Britain and France renew efforts to lift arms embargo on Syrian rebels

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Britain and France renew efforts to lift arms embargo on Syrian rebels

Britain and France will renew their attempts to lift the EU arms embargo on the Syrian rebels after western allies accused President Bashar al-Assad of using chemical weapons.

Members of the free Syrian Army during an attack against Syrian government forces in Aleppo Photo: AP

By Richard Spencer, Istanbul

7:03PM BST 21 Apr 2013

William Hague, the foreign secretary, said the two would take a “strong stance” in talks with EU foreign ministers in Luxembourg on Monday. The pledge came after Germany, a major stumbling block to arming the rebels, significantly softened its position on the issue.

Britain wants to widen the range of aid it is sending to the opposition, though it is not considering sending weapons “yet”. “We are in favour of getting more assistance to the Syrian National Council (SNC),” Mr Hague said. “There are many ways in which we can do that.”

The German foreign minister, Guido Westerwelle, said he would accept the lifting of the arms embargo if other countries pushed for it. He said that if “one or two countries” thought there was no risk that arms would fall into the wrong hands, he would “respect” their decision.

Western ministers and opposition leaders met in Istanbul on Sunday and agreed that all aid to the opposition would be channelled through the SNC’s military wing.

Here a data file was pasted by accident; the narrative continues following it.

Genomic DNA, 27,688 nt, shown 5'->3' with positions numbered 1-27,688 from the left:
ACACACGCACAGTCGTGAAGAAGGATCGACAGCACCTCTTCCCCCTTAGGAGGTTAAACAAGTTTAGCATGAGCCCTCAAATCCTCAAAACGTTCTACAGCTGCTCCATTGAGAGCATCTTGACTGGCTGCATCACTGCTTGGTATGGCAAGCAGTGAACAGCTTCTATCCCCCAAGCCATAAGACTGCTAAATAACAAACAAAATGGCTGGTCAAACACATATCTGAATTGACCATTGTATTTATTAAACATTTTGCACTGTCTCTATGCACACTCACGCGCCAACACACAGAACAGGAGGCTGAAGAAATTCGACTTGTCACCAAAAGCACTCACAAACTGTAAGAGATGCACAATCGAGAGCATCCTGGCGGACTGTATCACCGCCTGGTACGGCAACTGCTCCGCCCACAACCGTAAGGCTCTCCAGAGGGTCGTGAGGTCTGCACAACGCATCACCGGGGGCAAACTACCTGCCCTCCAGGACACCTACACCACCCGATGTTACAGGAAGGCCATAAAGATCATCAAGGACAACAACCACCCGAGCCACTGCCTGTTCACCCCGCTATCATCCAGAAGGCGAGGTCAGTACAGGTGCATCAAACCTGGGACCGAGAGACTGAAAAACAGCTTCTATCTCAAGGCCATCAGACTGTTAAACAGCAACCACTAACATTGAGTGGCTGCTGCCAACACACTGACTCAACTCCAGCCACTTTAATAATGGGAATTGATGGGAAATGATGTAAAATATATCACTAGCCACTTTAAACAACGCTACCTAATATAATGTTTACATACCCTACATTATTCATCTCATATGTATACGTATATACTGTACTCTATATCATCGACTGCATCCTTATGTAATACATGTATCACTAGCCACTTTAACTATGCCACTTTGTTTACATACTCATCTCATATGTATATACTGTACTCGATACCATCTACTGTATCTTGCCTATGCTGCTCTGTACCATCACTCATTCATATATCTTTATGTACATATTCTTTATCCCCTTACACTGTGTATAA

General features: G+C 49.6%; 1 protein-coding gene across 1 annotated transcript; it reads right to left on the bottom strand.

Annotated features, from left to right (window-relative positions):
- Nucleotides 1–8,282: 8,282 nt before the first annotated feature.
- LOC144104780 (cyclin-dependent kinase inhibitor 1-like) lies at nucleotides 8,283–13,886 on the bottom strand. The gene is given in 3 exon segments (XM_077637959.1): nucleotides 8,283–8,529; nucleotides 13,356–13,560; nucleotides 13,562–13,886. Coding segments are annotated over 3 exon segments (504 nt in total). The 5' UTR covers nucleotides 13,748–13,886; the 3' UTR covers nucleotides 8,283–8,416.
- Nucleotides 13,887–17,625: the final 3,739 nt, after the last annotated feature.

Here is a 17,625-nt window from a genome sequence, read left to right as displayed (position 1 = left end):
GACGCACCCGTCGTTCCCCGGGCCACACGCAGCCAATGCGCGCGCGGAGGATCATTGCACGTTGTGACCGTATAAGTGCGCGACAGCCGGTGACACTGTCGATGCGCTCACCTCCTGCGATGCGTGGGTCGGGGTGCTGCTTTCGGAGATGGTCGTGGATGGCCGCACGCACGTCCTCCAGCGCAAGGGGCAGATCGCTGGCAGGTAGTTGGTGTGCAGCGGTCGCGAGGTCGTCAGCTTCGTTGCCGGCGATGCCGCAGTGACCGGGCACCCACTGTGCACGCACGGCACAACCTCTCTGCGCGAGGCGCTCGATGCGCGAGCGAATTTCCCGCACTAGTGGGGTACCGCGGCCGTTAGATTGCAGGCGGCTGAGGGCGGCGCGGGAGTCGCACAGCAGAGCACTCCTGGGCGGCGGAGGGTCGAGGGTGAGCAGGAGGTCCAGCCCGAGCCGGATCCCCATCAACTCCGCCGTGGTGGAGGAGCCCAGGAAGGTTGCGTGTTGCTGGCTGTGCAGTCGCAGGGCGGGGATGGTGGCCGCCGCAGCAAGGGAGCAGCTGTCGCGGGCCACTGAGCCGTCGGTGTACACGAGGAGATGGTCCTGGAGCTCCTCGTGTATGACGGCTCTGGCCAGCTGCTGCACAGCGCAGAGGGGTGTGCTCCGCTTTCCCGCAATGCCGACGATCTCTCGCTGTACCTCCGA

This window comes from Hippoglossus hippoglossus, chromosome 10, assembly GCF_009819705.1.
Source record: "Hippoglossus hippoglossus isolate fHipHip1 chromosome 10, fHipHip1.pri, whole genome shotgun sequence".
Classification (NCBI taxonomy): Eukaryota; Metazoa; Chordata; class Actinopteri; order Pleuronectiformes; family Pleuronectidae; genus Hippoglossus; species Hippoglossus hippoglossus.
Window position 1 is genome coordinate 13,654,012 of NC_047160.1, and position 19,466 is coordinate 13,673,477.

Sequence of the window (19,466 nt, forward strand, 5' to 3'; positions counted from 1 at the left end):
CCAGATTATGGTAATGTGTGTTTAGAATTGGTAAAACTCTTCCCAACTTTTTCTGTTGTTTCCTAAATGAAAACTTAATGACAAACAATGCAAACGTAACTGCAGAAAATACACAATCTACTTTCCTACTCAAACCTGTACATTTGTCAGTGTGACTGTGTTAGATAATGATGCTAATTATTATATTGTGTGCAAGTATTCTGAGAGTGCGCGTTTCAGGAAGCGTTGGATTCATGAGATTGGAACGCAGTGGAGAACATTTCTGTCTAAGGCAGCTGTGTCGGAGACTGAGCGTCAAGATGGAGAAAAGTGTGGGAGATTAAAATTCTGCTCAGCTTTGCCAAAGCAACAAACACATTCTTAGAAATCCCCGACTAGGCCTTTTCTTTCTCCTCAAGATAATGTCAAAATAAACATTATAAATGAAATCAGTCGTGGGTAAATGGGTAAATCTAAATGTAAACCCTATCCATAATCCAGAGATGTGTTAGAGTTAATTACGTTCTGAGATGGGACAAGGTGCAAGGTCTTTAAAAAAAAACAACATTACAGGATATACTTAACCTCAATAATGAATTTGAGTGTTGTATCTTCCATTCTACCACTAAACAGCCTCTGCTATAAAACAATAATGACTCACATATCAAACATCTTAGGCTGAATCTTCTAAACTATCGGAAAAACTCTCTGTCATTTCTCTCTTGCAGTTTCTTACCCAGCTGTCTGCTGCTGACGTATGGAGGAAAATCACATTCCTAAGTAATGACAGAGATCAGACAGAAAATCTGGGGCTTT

The United States also announced a doubling in its aid, from $127 million to $250 million.

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In return, the SNC published a statement of principles that included pledges not to use chemical weapons, to renounce “terrorism and extremism”, and to respect the rights of minorities, including the Alawite sect from which the Assad family comes.

“Our revolution and vision are for all Syrians,” its statement said. “There is no room for sectarianism or discrimination on ethnic, religious, linguistic or any other grounds. Universal human rights principles will apply to all Syrians, men and women.”

Mr Hague last week said there was “credible evidence” of chemical weapons use in Syria, with a number of incidents where diluted chemicals appear to have been deployed.

President Barack Obama has made use of chemical weapons a “red line” which would trigger outside intervention. While officials do not believe that red line has been met in terms of conclusive evidence or scale of use, the western allies made a stronger statement than before on President Assad’s refusal to allow in a United Nations fact-finding mission.

“Such an approach suggests the responsibility of the regime,” said the statement, by the Friends of Syria group in which the UK, US, France, Saudi Arabia and Qatar are all prominent. “If these allegations are proven to be correct there will be severe consequences.”

Ministers fear the situation inside the country is deteriorating fast, with Syrian regime forces recently making tactical gains in the Damascus suburbs and near the Lebanese border around the town of Qusayr with heavy loss of life.

Rebel activists accused the regime of killing civilians as well as scores of fighters as it swept through the towns of Jdeidat Artouz and Jdeidat al-Fadl near Damascus.

The risk of the war spreading into Syria’s neighbours was highlighted when a rebels accused Lebanon’s Shia militia Hizbollah of fighting alongside Assad troops, and fired shells on Shia towns inside Lebanon in retaliation.

Britain, France and the United States want the rebels to get enough arms to turn the balance of the war, but not so as to win a quick victory, rather wanting them to force President Assad to negotiate a “managed” transition.

“The chances of a political solution at present are negligible,” a western diplomatic source said. “The best way of opening up more chances quickly is changing the balance of power on the ground to put more pressure on the regime.”

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